This is an extremely rare occurence to say the least. While I've seen numerous fouled decks I can say I've never seen a player deliberately table a hand with two identical cards after aggressively betting with them. Just by sheer odds of occurence, usually you see a fouled deck in the form of two board cards, a board card and a player's hole card, or hole cards of two separate hands, and the players are gambling in good faith and aren't actually aware of the situation until the exposure occurs.

What's the remedy? I note the following in Robert's second paragraph on the matter: "A player who knows the deck is defective has an obligation to point this out. If such a player instead tries to win a pot by taking aggressive action (trying for a freeroll), the player may lose the right to a refund, and the chips may be required to stay in the pot for the next deal."

Note the word "may" used repeatedly here. Whenever that occurs it usually indicates that the author proposes it be up to the TD's discretion at the time, weighing all the facts at hand.  Either that, or it's such a rare occurence that the author hasn't taken it far enough to finalize a definitive position. Having never actually faced this exact scenario, I'd have to say my reaction towards the player would be quite negative to say the least. Fortunately, in an all-in situation all hands should be exposed on showdown and this ruse exposed, but with less than an all-in, I find the idea that you can knowingly put a large chunk of someone's stack in jeopardy without jeopardizing your own inconsistent with the basic principle of gambling, not to mention the best interest of the game... Perhaps this is a fair subject for discussion at the next summit. Everyone I think agrees that in a "no fault" situation, all monies are to be refunded in the event of such a deck. But when there is deliberate malfeasance on a player's part (i.e. Roberts' "freeroll" attempt), under what conditions are they still entitled to part of the refund, when is their share forfeited and to who, when is there a replay of the hand, if ever, and what range of penalties might they be facing?
« Last Edit: June 20, 2010, 10:28:36 PM by MikeB »

MaxH

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Re: fouled deck , both cards in same hand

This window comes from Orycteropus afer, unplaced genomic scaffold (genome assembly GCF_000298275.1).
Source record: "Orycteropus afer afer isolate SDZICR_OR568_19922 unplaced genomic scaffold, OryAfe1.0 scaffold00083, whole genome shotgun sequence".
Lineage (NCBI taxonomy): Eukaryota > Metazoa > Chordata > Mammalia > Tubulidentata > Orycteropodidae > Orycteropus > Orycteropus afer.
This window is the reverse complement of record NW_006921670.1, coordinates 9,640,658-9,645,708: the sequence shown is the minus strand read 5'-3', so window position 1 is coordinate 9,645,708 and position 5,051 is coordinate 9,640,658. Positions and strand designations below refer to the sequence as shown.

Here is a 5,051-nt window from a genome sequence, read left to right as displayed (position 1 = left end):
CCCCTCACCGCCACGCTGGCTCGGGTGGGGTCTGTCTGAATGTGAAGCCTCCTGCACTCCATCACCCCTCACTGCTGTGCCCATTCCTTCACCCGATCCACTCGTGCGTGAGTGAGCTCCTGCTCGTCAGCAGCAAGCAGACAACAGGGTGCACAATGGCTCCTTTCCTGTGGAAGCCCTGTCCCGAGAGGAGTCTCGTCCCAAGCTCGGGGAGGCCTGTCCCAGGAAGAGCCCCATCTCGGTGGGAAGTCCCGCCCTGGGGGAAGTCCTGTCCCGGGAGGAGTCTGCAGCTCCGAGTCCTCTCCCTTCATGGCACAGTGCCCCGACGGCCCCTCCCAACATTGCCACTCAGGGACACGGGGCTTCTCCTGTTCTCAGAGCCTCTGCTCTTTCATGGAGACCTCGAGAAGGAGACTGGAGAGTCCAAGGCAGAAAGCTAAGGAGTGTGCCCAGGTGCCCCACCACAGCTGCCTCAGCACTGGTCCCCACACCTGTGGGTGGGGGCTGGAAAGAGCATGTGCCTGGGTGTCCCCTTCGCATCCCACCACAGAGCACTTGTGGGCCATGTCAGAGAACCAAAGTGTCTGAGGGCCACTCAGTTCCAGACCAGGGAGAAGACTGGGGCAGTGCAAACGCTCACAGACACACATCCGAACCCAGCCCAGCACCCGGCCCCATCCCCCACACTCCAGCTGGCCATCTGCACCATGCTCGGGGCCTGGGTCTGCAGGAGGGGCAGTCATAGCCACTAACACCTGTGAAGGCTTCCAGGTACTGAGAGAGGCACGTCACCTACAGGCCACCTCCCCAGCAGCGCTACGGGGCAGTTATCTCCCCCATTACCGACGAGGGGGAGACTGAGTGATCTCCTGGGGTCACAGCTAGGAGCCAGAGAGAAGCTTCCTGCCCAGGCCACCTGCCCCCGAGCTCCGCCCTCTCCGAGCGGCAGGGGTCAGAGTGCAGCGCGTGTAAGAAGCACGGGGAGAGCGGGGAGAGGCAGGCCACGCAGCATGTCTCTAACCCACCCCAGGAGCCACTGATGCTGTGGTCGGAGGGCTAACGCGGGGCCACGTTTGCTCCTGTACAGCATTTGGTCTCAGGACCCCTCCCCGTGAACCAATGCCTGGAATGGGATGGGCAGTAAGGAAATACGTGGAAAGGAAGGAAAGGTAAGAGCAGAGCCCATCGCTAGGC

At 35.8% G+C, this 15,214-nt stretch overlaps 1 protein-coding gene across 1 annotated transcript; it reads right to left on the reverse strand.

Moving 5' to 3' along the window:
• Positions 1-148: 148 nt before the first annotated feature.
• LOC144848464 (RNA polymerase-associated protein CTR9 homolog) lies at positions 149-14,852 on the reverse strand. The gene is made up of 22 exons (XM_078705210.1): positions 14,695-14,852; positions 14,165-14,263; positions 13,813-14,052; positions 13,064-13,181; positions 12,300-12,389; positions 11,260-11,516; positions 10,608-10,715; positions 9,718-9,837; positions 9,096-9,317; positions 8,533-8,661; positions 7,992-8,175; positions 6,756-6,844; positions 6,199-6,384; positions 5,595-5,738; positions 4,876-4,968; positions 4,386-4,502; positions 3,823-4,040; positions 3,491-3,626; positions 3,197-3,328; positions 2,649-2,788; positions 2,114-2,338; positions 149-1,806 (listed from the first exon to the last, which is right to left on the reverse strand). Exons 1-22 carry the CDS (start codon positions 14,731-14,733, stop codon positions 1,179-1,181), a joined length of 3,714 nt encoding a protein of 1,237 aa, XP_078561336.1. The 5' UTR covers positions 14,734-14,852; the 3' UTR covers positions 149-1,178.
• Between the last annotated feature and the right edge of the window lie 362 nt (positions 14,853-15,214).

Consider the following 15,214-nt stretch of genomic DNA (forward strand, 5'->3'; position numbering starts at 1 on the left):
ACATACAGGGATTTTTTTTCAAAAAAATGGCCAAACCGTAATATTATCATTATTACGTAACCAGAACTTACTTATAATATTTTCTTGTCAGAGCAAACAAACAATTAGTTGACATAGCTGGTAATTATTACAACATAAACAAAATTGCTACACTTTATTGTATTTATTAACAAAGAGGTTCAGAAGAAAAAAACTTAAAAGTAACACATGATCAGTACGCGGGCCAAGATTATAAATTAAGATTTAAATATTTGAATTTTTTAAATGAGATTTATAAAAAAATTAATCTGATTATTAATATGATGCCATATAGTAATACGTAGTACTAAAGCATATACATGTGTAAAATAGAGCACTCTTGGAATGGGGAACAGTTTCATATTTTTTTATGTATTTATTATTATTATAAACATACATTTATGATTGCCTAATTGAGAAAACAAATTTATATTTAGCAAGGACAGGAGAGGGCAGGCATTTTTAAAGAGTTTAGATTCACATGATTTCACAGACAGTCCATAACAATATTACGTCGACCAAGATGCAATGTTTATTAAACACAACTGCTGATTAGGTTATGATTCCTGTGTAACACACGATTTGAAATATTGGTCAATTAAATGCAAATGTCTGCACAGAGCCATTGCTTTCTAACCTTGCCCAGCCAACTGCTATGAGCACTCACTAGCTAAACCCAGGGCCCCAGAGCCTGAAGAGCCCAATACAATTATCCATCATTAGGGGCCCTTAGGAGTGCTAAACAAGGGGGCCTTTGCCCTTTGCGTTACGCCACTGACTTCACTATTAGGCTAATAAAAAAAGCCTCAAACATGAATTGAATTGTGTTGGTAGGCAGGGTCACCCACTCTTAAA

« Reply #10 on: June 21, 2010, 06:45:07 AM »
The 'fouled hand v fouled deck' expanation is useful but in the circumtancess I outlined (and where you play with common cards that could be switched) it requires the TD to mind-read the intentions of the player. This will always cause arguments if a penalty is given!
I also accept that peeking at the corners of cards may show, for example, two red 10s but not the suits. Is this not similar though to the player who does not look at their cards until it is their turn to act and discovers in late position they have three cards? Are they both holding an illegal hand and, therefore, should both suffer the consequences?
Best,
Max

Nick C

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Re: fouled deck , both cards in same hand
« Reply #11 on: June 21, 2010, 07:04:19 AM »
I have to agree with Lewis, Max and Mike on this one. The only player that knew there were two identical cards in the deck was Player 2. I don't understand what the talk of a fouled deck as opposed to a fouled hand has to do with anything. Any player that raises "in the dark" or makes a "blind raise," has to suffer the consequences. I also believe that most of the TDA members that submit a question, are looking for a little more input. I think they have read the rules, but many are unclear. I agree with most of what Mike wrote, but I really don't think that it warrants any time at the next TDA meeting. I have been dealing for a long time and that will probably not happen again, but if it does, and I'm on the floor, Player 2 is the only player that did anything wrong. The punishment should suit the crime!
That's the way I see it.